Very few people know what is meant by laissez-faire capitalism.  The way political parties have established the meaning is in a connotation of greed, wealth, and distorted excess.  It has been ostracized not because it’s bad, but because capitalism is good.  The worst elements of human society have recognized that capitalism favors those with value and makes those without it easily recognized so their objections to capitalism are to prevent those revelations from being seen by the world at large.  Enemies of capitalism have sought to knock out the lights of capitalism just as they were turned on following the American Revolution.  The small period of near laissez fair capitalism emerging from 1780 to 1850 in America brought The United States most of the wealth it currently enjoys.  But it could do more, and many more people could have benefited if capitalism had not been abandoned in favor of socialism and big government fascism.  Laissez faire capitalism get’s its name from the French period of Louis XIV who was the archetypical despot of Europe.  He is certainly not alone in history as there are many Louis the XIV types currently in The United Nations, and current American White House.  There are wheel barrel loads of them on the current Capital Hill in the House and Senate.  There are even more in the court rooms of our free country who seek elected office at some point in their careers to assist in their legal business and establish themselves as advocates of statism by advancing “political pull” as their path to success.  Anyway, under Louis XIV there was the chief advisor by the name of Colbert who believed that government regulations created national prosperity, and that higher tax revenues created economic growth.  It is easy to see where Karl Marx and the theory of Keynesian economics derived their elementary ideas—from the rulers of Europe and early advocates of world statism.  Colbert was not stupid however; he understood that business was important to the country’s prosperity.  Often he would attempt to wine and dine fattening them on the opulence he had access to under Louis the XIV in hopes that they would become willing facilitators of collective success.  This reflects the type of behavior currently seen in American politics and then as in now, businessmen through tokens of appeasement in the direction of Colbert by way of bribes to keep the government off their backs as much as possible, sought to protect themselves from government interference.  Yet one businessman, a manufacturer named Legendre told Colbert that if he really wanted to help industry in France that the government would: “Laissez-nous fair!” meaning (let us alone!)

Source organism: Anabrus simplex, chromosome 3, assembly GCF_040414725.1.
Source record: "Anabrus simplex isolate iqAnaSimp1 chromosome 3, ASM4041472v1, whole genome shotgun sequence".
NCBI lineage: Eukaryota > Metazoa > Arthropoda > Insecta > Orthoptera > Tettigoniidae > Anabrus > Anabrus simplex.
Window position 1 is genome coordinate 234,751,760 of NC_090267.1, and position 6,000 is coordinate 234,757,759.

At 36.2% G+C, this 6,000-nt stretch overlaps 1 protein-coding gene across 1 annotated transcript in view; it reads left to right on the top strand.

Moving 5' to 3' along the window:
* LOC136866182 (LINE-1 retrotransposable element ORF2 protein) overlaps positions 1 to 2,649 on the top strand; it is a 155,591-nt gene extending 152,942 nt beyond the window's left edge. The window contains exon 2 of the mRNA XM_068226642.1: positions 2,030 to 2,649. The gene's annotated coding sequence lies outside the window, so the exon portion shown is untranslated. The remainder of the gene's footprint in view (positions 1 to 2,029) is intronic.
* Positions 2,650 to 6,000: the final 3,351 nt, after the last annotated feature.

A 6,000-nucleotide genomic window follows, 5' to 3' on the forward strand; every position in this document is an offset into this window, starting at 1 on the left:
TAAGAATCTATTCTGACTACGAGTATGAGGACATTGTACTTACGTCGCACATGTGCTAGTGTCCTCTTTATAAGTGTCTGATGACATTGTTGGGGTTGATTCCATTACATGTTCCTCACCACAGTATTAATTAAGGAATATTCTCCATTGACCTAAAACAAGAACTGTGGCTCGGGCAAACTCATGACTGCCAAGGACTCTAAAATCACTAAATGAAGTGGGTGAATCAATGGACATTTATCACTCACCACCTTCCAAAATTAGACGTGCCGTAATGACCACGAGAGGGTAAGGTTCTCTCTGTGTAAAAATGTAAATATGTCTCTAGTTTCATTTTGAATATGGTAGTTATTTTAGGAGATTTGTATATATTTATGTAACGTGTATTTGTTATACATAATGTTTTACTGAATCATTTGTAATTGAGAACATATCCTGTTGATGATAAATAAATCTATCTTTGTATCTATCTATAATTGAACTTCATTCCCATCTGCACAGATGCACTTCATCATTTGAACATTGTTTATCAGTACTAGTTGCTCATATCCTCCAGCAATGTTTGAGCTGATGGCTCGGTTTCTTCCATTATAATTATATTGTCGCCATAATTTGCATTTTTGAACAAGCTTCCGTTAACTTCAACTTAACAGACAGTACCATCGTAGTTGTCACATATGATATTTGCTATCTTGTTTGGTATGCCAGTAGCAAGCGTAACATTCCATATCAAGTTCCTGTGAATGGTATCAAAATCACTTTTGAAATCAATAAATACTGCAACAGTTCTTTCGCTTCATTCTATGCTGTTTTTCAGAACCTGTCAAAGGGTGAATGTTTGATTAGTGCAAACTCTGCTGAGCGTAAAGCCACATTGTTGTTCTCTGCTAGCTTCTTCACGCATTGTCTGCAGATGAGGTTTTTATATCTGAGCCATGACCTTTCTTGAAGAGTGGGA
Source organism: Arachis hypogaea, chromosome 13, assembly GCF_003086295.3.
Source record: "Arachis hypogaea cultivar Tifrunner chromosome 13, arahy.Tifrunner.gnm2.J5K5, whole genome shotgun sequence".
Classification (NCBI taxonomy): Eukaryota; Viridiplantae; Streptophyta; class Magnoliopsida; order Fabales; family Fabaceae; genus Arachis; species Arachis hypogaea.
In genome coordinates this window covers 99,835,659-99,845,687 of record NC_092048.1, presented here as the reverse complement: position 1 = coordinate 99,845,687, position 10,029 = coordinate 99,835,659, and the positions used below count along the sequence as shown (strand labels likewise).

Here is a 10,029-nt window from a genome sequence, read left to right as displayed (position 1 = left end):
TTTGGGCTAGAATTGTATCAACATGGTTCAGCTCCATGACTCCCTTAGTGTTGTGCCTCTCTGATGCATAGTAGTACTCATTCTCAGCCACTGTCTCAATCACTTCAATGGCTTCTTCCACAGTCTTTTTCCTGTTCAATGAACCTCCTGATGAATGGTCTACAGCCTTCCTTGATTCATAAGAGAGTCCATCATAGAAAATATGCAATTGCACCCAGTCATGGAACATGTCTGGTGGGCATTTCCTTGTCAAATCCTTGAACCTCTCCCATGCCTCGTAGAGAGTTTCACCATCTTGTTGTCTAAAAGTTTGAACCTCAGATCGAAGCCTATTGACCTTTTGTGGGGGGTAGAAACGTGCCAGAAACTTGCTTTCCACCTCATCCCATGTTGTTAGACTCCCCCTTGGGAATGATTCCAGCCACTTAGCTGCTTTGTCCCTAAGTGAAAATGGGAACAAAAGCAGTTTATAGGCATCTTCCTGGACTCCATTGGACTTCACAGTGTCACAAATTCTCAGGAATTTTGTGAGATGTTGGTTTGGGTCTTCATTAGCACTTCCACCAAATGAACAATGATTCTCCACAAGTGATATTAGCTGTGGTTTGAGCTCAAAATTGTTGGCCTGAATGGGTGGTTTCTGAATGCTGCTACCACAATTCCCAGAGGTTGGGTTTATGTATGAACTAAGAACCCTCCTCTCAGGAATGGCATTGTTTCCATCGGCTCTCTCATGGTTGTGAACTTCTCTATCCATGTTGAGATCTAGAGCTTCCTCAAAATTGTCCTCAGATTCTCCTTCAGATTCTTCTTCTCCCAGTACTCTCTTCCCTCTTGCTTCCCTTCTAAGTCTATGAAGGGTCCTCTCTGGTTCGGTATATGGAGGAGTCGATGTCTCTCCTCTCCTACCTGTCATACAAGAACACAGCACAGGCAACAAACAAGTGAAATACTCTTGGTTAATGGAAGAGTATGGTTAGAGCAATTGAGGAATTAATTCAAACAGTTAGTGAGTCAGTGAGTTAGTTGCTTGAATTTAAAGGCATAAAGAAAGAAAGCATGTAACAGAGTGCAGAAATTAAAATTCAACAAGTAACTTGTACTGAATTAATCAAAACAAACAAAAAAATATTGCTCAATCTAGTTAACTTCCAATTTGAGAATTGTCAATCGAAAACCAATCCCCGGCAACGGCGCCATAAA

Those who advocate statism of any kind tend to be mentally lazy, and short on original ideas.  Their desire for statism is to leech off the efforts of the very few who do have original ideas so that they may show the world that they also have value.  However their only means of achieving that value is through collectivism, as they are not able to generate such value on their own.  This is why large masses of people find themselves seduced by socialism, fascism, and hard communism because it takes courage to stand at the front of an idea and to be successful.  Most people do not have that courage.  So like Colbert, they understand that they need the big ideas of those who start corporations so that jobs are provided, but like abusive husbands who fear a cheating wife, they prevent them from having unlimited freedom to disguise their own insecurities, thinking that the they will run away if they are given free choice.  Colbert sought partnership with business in much the same way, and the same holds true to this very day in America.  Government seeks a partnership with business to elevate their moral authority—to fill the empty vessels of their souls with value—not because they want to help advance liberty, or even make people safe.